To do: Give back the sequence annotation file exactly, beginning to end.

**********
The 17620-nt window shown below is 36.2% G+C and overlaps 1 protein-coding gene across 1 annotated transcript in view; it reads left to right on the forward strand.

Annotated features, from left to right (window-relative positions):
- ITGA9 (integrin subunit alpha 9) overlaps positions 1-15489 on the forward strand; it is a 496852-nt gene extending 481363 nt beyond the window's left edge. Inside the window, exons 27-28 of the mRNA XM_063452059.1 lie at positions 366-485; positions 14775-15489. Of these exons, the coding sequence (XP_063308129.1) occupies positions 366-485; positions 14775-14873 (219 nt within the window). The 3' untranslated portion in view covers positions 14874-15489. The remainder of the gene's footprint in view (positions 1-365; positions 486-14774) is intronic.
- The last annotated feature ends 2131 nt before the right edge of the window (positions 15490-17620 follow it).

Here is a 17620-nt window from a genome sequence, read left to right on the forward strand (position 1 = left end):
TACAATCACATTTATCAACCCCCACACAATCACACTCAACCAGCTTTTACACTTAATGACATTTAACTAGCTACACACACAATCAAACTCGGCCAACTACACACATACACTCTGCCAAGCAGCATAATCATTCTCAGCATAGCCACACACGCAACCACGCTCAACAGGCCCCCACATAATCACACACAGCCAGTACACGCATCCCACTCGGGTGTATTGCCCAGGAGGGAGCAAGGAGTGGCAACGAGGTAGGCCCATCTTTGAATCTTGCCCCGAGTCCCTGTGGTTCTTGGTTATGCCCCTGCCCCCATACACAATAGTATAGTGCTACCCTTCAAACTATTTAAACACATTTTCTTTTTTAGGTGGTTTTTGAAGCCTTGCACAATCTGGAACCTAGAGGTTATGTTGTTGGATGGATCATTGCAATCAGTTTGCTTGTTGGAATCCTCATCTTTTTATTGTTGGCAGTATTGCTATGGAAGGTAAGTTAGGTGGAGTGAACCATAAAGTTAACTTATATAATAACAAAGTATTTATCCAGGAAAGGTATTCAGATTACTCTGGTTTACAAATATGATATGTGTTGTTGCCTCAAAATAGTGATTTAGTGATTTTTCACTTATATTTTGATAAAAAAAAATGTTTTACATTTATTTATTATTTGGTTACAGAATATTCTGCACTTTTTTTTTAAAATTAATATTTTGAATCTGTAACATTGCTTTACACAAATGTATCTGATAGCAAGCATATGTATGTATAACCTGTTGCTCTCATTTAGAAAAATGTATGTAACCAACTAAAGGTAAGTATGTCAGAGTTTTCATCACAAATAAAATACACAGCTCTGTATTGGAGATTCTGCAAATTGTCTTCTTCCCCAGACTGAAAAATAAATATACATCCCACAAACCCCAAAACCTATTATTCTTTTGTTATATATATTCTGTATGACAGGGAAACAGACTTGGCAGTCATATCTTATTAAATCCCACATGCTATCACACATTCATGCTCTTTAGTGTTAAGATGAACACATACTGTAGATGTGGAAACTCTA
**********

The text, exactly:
The 17620-nt window shown below is 36.2% G+C and overlaps 1 protein-coding gene across 1 annotated transcript in view; it reads left to right on the forward strand.

Annotated features, from left to right (window-relative positions):
- ITGA9 (integrin subunit alpha 9) overlaps positions 1-15489 on the forward strand; it is a 496852-nt gene extending 481363 nt beyond the window's left edge. Inside the window, exons 27-28 of the mRNA XM_063452059.1 lie at positions 366-485; positions 14775-15489. Of these exons, the coding sequence (XP_063308129.1) occupies positions 366-485; positions 14775-14873 (219 nt within the window). The 3' untranslated portion in view covers positions 14874-15489. The remainder of the gene's footprint in view (positions 1-365; positions 486-14774) is intronic.
- The last annotated feature ends 2131 nt before the right edge of the window (positions 15490-17620 follow it).

Here is a 17620-nt window from a genome sequence, read left to right on the forward strand (position 1 = left end):
TACAATCACATTTATCAACCCCCACACAATCACACTCAACCAGCTTTTACACTTAATGACATTTAACTAGCTACACACACAATCAAACTCGGCCAACTACACACATACACTCTGCCAAGCAGCATAATCATTCTCAGCATAGCCACACACGCAACCACGCTCAACAGGCCCCCACATAATCACACACAGCCAGTACACGCATCCCACTCGGGTGTATTGCCCAGGAGGGAGCAAGGAGTGGCAACGAGGTAGGCCCATCTTTGAATCTTGCCCCGAGTCCCTGTGGTTCTTGGTTATGCCCCTGCCCCCATACACAATAGTATAGTGCTACCCTTCAAACTATTTAAACACATTTTCTTTTTTAGGTGGTTTTTGAAGCCTTGCACAATCTGGAACCTAGAGGTTATGTTGTTGGATGGATCATTGCAATCAGTTTGCTTGTTGGAATCCTCATCTTTTTATTGTTGGCAGTATTGCTATGGAAGGTAAGTTAGGTGGAGTGAACCATAAAGTTAACTTATATAATAACAAAGTATTTATCCAGGAAAGGTATTCAGATTACTCTGGTTTACAAATATGATATGTGTTGTTGCCTCAAAATAGTGATTTAGTGATTTTTCACTTATATTTTGATAAAAAAAAATGTTTTACATTTATTTATTATTTGGTTACAGAATATTCTGCACTTTTTTTTTAAAATTAATATTTTGAATCTGTAACATTGCTTTACACAAATGTATCTGATAGCAAGCATATGTATGTATAACCTGTTGCTCTCATTTAGAAAAATGTATGTAACCAACTAAAGGTAAGTATGTCAGAGTTTTCATCACAAATAAAATACACAGCTCTGTATTGGAGATTCTGCAAATTGTCTTCTTCCCCAGACTGAAAAATAAATATACATCCCACAAACCCCAAAACCTATTATTCTTTTGTTATATATATTCTGTATGACAGGGAAACAGACTTGGCAGTCATATCTTATTAAATCCCACATGCTATCACACATTCATGCTCTTTAGTGTTAAGATGAACACATACTGTAGATGTGGAAACTCTA